Currency shops bow to change

Click to follow
The Independent Online
IT HAS long been a mystery for travellers buying foreign currency: why do they have to pay for the service twice? There are charges, commissions and handling fees on one hand, and a difference or "spread" between the buy and sell price of up to 10 per cent, on the other.

To buy pounds 150 of sterling traveller's cheques and pounds 50 of French francs from the Woolwich Building Society will cost pounds 8 in commission and fees. If you return with spare foreign money, it will charge pounds 4 for changing it back into sterling.

At the time of writing, the spread on the French franc ranged from almost 4 per cent at the Alliance and Leicester to nearly 9 per cent at Barclays - a huge margin over the 1 per cent (or less) spread on the wholesale currency note rate.

Derek Coles, director of currency services at Barclays, claims the margins are well earned. Wholesalers have to airfreight currency in and out of the country under guard, and they run a secure distribution network in the UK. While Barclays receives one-third of its requirements from foreign tourists exchanging money in the UK, only 30-40 per cent of that is in clean enough condition to be reused.

Coles adds that commissions and other charges cover overhead costs at the branches.

But he concedes that the cost of foreign exchange services will drop as competition intensifies.

The market is certainly gathering momentum, with the Post Office the latest to throw its hat into the foreign exchange ring. The service is cheap, with 1 per cent commission and a pounds 2.50 minimum charge for both currency and traveller's cheques.

Its main advantage is its coverage: Post Office Counters has 19,000 outlets for foreign business, forming a retail network bigger than all the bank and building society outlets in Britain put together. Post Office Counters now aims to build on this base by developing a one-stop travel shop. It already provides travel insurance, passport applications and E111 health insurance forms, and later this year it will introduce instant international money transfers through the Western Union. Post Office Counters may even open travel agencies selling airline tickets, and could sell package tours in a number of its branches.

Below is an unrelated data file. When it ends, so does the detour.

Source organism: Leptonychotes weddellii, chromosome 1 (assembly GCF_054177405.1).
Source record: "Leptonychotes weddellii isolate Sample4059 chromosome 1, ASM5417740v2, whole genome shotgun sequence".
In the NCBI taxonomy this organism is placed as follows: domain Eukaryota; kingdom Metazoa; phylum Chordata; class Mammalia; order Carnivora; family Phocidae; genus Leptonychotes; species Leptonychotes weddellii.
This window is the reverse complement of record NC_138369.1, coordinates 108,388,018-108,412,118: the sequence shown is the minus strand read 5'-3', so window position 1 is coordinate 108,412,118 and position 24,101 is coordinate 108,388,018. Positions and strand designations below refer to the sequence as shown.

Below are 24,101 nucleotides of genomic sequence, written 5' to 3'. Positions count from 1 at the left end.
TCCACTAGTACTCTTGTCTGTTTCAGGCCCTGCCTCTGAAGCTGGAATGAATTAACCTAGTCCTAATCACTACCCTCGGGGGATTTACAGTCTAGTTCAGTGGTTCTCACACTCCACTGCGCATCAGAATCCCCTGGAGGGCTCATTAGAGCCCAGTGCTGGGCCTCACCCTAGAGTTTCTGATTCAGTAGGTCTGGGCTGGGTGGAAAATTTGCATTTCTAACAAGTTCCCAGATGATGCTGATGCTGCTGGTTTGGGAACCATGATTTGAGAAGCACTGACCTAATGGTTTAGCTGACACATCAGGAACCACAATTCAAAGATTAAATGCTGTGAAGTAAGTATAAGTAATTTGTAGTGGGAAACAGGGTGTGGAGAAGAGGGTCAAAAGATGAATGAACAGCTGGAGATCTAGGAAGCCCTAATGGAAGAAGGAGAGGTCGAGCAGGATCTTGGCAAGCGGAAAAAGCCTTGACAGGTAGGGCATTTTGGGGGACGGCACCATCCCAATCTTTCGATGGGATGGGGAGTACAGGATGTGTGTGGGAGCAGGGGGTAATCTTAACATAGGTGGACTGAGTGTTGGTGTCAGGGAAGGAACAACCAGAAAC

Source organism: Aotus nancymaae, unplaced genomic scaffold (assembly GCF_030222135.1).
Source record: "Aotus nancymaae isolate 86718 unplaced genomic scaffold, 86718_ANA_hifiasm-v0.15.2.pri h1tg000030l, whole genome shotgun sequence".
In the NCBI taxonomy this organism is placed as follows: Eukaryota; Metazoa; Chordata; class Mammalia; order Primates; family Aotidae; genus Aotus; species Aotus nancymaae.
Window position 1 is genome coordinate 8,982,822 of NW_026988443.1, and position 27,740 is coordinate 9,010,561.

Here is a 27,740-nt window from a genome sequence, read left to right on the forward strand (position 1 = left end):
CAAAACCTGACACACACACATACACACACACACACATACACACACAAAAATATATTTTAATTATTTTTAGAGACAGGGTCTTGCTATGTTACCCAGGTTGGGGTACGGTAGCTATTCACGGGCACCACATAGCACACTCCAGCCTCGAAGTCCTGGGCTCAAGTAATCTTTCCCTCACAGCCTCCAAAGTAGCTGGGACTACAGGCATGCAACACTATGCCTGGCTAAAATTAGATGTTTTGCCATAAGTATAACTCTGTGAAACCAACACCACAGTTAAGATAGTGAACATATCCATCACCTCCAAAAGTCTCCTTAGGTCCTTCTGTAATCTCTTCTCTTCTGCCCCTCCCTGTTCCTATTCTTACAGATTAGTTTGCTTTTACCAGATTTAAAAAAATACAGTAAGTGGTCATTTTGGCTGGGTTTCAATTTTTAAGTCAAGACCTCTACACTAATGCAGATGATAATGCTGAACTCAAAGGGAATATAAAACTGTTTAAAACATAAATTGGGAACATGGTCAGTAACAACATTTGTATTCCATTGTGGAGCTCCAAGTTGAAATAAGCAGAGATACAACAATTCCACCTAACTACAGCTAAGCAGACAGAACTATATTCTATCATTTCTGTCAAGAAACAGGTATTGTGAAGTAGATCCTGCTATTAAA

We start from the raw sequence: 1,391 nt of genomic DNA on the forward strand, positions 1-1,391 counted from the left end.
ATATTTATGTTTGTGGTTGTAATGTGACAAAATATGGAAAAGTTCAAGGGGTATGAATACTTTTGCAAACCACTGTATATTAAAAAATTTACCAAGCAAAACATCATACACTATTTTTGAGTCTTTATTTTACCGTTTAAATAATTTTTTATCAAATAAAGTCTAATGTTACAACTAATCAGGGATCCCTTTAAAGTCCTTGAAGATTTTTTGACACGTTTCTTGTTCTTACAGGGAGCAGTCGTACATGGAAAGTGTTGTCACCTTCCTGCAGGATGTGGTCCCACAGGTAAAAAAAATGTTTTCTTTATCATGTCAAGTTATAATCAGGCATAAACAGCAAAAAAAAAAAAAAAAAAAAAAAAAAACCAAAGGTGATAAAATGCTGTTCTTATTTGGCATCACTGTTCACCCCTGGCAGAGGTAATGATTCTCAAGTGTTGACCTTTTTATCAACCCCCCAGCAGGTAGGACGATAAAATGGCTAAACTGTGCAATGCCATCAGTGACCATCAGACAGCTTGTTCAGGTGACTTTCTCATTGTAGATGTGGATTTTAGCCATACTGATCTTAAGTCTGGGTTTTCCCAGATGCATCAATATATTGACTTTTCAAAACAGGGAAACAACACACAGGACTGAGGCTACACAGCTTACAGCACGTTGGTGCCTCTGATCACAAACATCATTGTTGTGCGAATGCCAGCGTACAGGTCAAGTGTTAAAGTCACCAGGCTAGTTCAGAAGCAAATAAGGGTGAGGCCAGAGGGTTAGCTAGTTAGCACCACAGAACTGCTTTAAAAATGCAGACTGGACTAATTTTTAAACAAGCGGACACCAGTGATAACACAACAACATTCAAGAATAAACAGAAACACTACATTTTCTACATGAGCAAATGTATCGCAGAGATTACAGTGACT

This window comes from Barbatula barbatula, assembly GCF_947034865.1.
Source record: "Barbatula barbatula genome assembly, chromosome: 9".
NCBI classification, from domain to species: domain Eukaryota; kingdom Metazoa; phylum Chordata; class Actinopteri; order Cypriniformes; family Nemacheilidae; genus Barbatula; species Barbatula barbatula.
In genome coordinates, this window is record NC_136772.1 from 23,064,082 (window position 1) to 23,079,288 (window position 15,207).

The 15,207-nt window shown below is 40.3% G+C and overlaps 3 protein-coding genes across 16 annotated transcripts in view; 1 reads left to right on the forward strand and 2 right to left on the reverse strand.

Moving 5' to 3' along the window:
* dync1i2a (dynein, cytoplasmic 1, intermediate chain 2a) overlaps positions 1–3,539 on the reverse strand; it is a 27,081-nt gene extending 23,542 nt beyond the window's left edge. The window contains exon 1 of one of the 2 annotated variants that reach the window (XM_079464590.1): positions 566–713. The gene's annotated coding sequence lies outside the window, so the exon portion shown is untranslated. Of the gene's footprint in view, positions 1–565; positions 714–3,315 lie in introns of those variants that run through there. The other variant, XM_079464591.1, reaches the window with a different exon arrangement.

Citibank, meanwhile, has just launched an international package aimed at the well-heeled frequent traveller who has pounds 2,000 or more to open an account. Customers are offered charge-free foreign exchange transactions, accounts in all the major currencies, and in some cases telephone banking in the most popular languages.

Charge-free currency and traveller's cheques are also available to holders of the Alliance and Leicester's Atlantic Visa card. The only cost is pounds 3.50 to cover guaranteed next-day delivery by registered post.

Midland Bank is offering commission-free foreign currency and Thomas Cook traveller's cheques to student account holders.

Barclays has decided to waive commission charges for the first pounds 500 of traveller's cheques ordered with the Barclays Premier Visa card. These can be ordered over the telephone.

Generally, the more competition in the area where you buy your money, the better prices will be. Last-moment purchases, especially at the Channel ports, can cost more.

Travelex has a buy-back scheme which guarantees to change up to 30 per cent of the original transaction value back to sterling. It does this commission-free at the rate of purchase.

NatWest makes no charge, other than the bid-offer spread, to change back currency. Halifax asks for pounds 1 to buy back up to pounds 20, and pounds 4 for sums over that amount. Thomas Cook charges pounds 1.75 for currency up to pounds 20.